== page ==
<b> <c> <ch> <d> <f> <g> <gh> <h> <j> <k> <kn-> <l> <m> <n> <-ng> <p> <ph> <r> <s> <sh> <t> <th> <u>* <v> <w> <y>* <z> <-ck> <-dg(e)> <-tch> <x> <qu> <wh-> <gu> <-ugh> <wr> <rh>
<ai>/<ay> <au>/<aw> <ea> <ee> <ei>/<ey> <eu>/<ew> <ie> <oa> <oi>/<oy> <ou>/<ow> <oo> <ui>/<uy> <eau> <-er> <-ir> <-ur> <-ar> <-are> <ear> <or>/<ore> <our> <air> <oar> <-ire> <-ure> <igh>
Recently I saw on the wall of a kindergarten classroom something that I have seen countless times in other classrooms: letters of the alphabet and objects associated with their “sounds”. Each letter had a corresponding picture under it: ant for A, ball for B, chair for C, dog for D, egg for E, … shoe for S, etc. These displays are intended to facilitate the learning of “sound-symbol” relationships and are supposed to help make learning to read easy.
I was in a school for a professional development session with the teachers on reading. I had been brought in to help the teachers with phonics. According to the teachers, the students were struggling with reading and they (teachers) were having difficulties getting them to improve. I informed the teachers that instead of phonics, we were going to discuss Orthographic Phonology, which makes more sense. We spent some time discussing the structure of language itself – phonetics, phonology, morphology, syntax, vocabulary, and discourse – and how the spelling system goes about representing that structure as written text. They encountered the terms “orthography” (meaning the spelling system of a language), phonology, etymology, morphemes, grapheme and phoneme for the first time. No surprise there!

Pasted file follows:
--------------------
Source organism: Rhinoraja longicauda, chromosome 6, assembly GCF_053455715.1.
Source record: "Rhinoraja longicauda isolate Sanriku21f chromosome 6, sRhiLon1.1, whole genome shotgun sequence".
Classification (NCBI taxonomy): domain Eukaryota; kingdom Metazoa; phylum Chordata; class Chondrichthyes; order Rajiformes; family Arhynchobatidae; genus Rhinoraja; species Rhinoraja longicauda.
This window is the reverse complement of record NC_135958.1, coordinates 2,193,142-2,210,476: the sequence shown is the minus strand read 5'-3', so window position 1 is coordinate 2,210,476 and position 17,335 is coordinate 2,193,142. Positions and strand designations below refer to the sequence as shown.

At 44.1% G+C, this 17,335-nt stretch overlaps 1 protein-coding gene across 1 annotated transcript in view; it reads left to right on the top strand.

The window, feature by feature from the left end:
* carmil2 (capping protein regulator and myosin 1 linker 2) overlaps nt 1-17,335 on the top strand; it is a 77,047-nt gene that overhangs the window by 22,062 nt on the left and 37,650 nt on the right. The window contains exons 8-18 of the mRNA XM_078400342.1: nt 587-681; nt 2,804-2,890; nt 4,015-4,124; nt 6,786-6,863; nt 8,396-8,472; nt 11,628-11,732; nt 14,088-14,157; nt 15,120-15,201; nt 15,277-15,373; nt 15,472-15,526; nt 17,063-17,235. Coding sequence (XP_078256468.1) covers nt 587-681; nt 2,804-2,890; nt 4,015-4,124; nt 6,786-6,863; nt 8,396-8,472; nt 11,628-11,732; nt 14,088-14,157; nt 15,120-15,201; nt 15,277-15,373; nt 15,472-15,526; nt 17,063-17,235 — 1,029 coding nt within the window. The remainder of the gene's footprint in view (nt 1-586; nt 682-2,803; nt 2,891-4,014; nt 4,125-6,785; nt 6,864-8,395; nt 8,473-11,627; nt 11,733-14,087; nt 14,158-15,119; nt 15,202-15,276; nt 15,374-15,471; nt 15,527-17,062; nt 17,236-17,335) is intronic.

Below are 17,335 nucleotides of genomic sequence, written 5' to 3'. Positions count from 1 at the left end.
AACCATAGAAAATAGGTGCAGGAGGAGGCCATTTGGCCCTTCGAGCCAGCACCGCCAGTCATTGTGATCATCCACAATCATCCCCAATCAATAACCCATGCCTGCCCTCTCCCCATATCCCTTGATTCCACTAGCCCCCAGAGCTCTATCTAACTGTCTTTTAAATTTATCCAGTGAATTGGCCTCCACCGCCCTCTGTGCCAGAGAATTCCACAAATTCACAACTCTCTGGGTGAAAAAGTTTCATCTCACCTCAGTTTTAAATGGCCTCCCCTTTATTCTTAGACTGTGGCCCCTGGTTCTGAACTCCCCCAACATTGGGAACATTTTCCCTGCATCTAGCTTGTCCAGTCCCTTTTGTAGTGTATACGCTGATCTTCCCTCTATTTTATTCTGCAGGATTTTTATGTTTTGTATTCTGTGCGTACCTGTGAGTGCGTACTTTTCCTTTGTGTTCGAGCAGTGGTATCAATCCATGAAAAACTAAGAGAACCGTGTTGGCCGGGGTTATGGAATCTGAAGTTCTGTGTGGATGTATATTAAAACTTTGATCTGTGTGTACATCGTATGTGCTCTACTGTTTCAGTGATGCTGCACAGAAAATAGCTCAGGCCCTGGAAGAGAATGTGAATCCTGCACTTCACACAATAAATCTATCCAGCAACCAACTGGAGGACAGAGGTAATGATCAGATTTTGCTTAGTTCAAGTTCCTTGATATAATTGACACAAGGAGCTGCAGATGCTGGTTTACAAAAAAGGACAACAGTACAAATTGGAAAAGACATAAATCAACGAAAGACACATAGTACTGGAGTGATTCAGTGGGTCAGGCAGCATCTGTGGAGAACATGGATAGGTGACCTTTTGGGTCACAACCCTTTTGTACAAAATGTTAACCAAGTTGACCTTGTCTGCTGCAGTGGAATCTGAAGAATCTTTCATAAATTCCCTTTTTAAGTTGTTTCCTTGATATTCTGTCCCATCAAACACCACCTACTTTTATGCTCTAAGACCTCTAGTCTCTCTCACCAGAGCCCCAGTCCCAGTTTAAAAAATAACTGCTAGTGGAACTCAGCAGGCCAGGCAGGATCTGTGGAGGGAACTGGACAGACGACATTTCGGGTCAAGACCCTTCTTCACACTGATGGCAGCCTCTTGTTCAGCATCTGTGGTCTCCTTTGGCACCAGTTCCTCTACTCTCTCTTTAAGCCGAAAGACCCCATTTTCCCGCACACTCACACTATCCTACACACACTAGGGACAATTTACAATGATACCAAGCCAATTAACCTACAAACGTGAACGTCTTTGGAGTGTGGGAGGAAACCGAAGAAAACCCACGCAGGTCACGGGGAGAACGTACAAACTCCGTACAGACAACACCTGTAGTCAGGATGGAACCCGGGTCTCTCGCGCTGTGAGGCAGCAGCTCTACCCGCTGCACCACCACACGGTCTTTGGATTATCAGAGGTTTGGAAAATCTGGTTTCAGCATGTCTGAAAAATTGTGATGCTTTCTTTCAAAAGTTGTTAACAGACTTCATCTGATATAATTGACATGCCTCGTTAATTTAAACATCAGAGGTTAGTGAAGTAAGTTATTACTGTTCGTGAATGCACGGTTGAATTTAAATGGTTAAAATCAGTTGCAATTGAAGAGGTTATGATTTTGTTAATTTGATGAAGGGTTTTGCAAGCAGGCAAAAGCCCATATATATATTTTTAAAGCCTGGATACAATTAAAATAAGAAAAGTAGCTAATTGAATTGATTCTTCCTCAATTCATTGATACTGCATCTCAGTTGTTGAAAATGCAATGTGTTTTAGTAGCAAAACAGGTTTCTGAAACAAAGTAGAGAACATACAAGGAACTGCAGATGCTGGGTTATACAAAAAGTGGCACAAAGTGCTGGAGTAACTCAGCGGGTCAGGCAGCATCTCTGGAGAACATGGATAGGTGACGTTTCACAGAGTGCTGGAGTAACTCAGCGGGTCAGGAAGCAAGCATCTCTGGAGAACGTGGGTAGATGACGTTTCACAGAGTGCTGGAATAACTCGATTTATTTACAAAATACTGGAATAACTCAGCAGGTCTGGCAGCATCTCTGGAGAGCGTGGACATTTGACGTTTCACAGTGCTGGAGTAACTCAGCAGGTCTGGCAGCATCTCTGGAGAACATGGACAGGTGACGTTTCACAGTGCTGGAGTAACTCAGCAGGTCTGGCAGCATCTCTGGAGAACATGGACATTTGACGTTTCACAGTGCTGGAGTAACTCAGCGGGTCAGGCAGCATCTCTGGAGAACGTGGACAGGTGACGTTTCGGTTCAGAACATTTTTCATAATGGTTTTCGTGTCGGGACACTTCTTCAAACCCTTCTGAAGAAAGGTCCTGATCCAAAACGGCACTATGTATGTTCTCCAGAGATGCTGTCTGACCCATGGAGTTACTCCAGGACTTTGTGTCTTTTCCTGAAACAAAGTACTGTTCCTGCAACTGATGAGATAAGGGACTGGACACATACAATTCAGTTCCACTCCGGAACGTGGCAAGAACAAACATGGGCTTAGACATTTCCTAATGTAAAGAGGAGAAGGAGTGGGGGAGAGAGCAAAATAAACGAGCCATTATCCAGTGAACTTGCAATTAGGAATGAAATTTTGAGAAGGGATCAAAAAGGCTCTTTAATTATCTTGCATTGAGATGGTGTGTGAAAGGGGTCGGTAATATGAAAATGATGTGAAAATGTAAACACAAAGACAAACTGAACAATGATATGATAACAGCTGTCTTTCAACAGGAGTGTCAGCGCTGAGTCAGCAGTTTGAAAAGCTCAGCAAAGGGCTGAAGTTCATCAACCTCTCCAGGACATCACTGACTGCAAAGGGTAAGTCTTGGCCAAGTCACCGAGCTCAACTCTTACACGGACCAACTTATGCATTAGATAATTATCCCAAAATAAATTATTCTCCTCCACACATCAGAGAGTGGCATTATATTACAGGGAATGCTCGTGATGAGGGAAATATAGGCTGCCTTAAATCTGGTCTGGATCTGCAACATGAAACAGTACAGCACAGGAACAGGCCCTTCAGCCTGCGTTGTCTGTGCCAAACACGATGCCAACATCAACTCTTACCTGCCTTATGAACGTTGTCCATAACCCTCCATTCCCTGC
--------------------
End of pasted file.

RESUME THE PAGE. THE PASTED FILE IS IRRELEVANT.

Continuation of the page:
We moved on to the conceptual hierarchy of English spelling system: morphology, etymology, and phonology. We spent time discussing the implication of the three-concept hierarchy of the spelling system to literacy instruction. I wanted to make it clear to them that English spelling consistently represents meaning (morphology) but also calls attention to the origin and history of words (etymology) before representing pronunciation. How a word is spelled depends on what it means, where it came from and how it is pronounced (in that order). Before analyzing the pronunciation of a written word, the morpheme boundaries have to be determined first. We worked through plenty of examples to help drive home that point.
We finally landed on phonology, our intended target. The teachers were introduced to the two aspects of orthographic phonology: phonemic awareness and graphemic awareness. Phonemic awareness deals with pronunciation – the phonemic components and sometimes the prosodic features (especially stress) of words. We have to be able to analyze the ‘sounds’ in the words we are trying to write down or read. There is a lot of talk about the importance of phonemic awareness to reading development. However, very little is said about graphemic awareness. Graphemic awareness is the ability to analyze how the spelling units represent pronunciation. This means you have to know what graphemes or spelling units are.